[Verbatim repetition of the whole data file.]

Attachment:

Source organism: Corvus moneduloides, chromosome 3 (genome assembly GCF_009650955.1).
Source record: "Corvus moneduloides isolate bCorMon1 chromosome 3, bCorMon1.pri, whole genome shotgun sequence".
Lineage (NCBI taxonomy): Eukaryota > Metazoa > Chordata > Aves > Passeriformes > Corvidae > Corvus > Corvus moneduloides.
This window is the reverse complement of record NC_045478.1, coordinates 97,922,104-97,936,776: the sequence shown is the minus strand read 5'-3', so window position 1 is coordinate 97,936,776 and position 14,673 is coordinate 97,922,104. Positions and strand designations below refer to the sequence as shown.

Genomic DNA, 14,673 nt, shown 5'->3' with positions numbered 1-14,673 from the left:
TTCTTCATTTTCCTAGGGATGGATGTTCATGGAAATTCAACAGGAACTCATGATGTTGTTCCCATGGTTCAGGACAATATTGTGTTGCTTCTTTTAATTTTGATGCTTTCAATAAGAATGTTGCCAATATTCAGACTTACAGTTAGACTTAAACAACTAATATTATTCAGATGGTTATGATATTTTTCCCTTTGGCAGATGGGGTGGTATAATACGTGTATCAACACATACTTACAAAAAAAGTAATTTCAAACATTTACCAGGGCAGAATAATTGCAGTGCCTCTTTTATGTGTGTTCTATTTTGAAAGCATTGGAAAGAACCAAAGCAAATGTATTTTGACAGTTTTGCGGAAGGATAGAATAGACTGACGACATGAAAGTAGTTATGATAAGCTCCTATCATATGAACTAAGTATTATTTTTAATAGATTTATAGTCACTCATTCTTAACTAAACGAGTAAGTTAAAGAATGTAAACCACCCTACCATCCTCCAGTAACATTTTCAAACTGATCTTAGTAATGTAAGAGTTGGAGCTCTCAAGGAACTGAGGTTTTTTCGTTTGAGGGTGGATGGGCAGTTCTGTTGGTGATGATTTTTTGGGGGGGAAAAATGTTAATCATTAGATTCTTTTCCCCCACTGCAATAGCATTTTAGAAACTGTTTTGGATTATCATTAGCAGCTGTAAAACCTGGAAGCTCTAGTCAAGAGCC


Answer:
Source organism: Corvus moneduloides, chromosome 3 (genome assembly GCF_009650955.1).
Source record: "Corvus moneduloides isolate bCorMon1 chromosome 3, bCorMon1.pri, whole genome shotgun sequence".
Lineage (NCBI taxonomy): Eukaryota > Metazoa > Chordata > Aves > Passeriformes > Corvidae > Corvus > Corvus moneduloides.
This window is the reverse complement of record NC_045478.1, coordinates 97,922,104-97,936,776: the sequence shown is the minus strand read 5'-3', so window position 1 is coordinate 97,936,776 and position 14,673 is coordinate 97,922,104. Positions and strand designations below refer to the sequence as shown.

Genomic DNA, 14,673 nt, shown 5'->3' with positions numbered 1-14,673 from the left:
TTCTTCATTTTCCTAGGGATGGATGTTCATGGAAATTCAACAGGAACTCATGATGTTGTTCCCATGGTTCAGGACAATATTGTGTTGCTTCTTTTAATTTTGATGCTTTCAATAAGAATGTTGCCAATATTCAGACTTACAGTTAGACTTAAACAACTAATATTATTCAGATGGTTATGATATTTTTCCCTTTGGCAGATGGGGTGGTATAATACGTGTATCAACACATACTTACAAAAAAAGTAATTTCAAACATTTACCAGGGCAGAATAATTGCAGTGCCTCTTTTATGTGTGTTCTATTTTGAAAGCATTGGAAAGAACCAAAGCAAATGTATTTTGACAGTTTTGCGGAAGGATAGAATAGACTGACGACATGAAAGTAGTTATGATAAGCTCCTATCATATGAACTAAGTATTATTTTTAATAGATTTATAGTCACTCATTCTTAACTAAACGAGTAAGTTAAAGAATGTAAACCACCCTACCATCCTCCAGTAACATTTTCAAACTGATCTTAGTAATGTAAGAGTTGGAGCTCTCAAGGAACTGAGGTTTTTTCGTTTGAGGGTGGATGGGCAGTTCTGTTGGTGATGATTTTTTGGGGGGGAAAAATGTTAATCATTAGATTCTTTTCCCCCACTGCAATAGCATTTTAGAAACTGTTTTGGATTATCATTAGCAGCTGTAAAACCTGGAAGCTCTAGTCAAGAGCC